Why the most flamboyant Ferrari Testarossa is a blue 'Monospecchio'
It's a given that mundane things sound a whole lot more glamorous when spoken in Italian than they do in English. Take 'single mirror' for example. Not very inspiring, is it? But 'monospecchio'? Now we're talking with a bit more Latin passion - and, in car terms, we can only be referring to Ferrari's fabulously OTT '80s supercar, the Testarossa. The example pictured here is on offer with Swiss dealer Andreas Wuest and its 'monospecchio' configuration marks it out as being one of the earlier, more sought-after examples of the Testarossa that were given the single, high-mounted mirror as a result of a misinterpretation of a European type approval regulation that appeared to demand a completely unhindered backward view.
The flamboyance of the Testarossa's bodywork meant the only way to avoid the mirror glass being partly-filled by side strakes and a protruding haunch was to mount it high on the A-pillar - a location that sort of worked on the driver's side, but which would have made a passenger-side mirror completely invisible to the 'pilota'. So Ferrari simply didn't bother fitting one as stock. In reality, the lofty mirror wasn't that user-friendly either, meaning many owners specified twin, low-mounted units - although some also asked for another high-mounted one on the passenger side just to balance things up. Once it was revealed that the 'flying mirror' configuration was not, in fact, required by law, Ferrari reverted to the more conventional location of the lower A-pillar - meaning only around 1,000 'monospecchios' were produced.
And Wuest's example is one of the rarest of the bunch, both because of its far less common blue paintwork, early, centre-lock wheels, and the fact that it remains in the hands of the original owner, who acquired it as an ex-demonstrator from Swiss Ferrari dealer Foitek. Kept in Switzerland throughout its life, the car is also unusual (for a Testarossa) in that it has not been hidden in a garage beneath a 'Cavallino Rampante' dustsheet and used only on special occasions - instead, it has been driven regularly and with gusto, often clocking-up more miles in a year than many similar cars accumulate in a decade. Used for everything from commuting to taking part in alpine tours with other Ferraristi, the car now has 51,000 km on the clock. It remains in excellent condition and drives beautifully, both as result of being regularly exercised, and because it has been properly maintained in order to keep it on the button, reliable, and ready for use at a moment's notice.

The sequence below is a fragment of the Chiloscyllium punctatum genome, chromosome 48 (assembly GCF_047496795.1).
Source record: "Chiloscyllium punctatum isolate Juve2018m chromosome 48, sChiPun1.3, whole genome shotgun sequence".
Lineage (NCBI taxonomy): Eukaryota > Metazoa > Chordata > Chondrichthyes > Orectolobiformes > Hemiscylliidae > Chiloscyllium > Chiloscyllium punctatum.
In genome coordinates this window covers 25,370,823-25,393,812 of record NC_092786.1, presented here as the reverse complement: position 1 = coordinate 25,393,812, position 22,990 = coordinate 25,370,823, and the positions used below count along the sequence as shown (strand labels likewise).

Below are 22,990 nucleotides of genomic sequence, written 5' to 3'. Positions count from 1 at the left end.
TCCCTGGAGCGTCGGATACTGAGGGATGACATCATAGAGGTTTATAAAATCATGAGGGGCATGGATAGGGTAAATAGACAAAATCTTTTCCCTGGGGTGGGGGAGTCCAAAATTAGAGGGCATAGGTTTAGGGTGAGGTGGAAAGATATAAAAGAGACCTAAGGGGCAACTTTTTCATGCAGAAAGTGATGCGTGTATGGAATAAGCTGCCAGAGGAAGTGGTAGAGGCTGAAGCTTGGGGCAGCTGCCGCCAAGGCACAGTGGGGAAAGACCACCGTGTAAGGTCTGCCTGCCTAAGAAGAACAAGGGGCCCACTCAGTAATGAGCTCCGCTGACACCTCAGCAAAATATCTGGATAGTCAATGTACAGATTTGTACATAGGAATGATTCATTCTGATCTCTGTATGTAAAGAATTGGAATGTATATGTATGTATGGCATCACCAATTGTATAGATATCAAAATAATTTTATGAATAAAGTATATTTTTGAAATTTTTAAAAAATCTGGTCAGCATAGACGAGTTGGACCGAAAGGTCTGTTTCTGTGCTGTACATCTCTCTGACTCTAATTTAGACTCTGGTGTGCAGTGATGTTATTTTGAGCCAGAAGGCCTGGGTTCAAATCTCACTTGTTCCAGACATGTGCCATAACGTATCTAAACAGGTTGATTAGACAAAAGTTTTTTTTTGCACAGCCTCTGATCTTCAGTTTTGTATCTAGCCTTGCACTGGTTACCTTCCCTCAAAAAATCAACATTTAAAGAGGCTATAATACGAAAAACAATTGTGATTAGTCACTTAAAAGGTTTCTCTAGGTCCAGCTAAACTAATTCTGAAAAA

Produced from 1984 until 1996, the Testarossa and its similar successors (512TR and F512M) cost up to £130,000 when new - but by the early 2000s, residual values had dropped by more than 80 per cent and the cars looked set to be consigned to the sidelines of Ferrari history. But in recent years the Testarossa has come into its own as a cult classic, not least because it was the dream of many a teenaged 'baby boomer' who loved cars during the 1980s. In fact, there's a good chance your own bedroom wall was adorned with a poster of a Testarossa, even though the likelihood of ever owning one back then was nothing more than an impossible dream.
Wide, low, and radically-styled with its signature 'gills' and (ideally) that single, high-level door mirror, it encapsulated a time when there was little shame attached to being outrageously flash. But time tames, and now a Testarossa simply looks darned cool - especially one that's not finished in 'obvious' red. In fact, the one on offer with Andreas Wuest seems positively understated. So if you were one of those who had that 'impossible dream' as a kid, now might be the time to make it come true. After all, life's way too short to look back in the 'monospecchio' and regret the things you never did...
Photos: Rémi Dargegen © 2021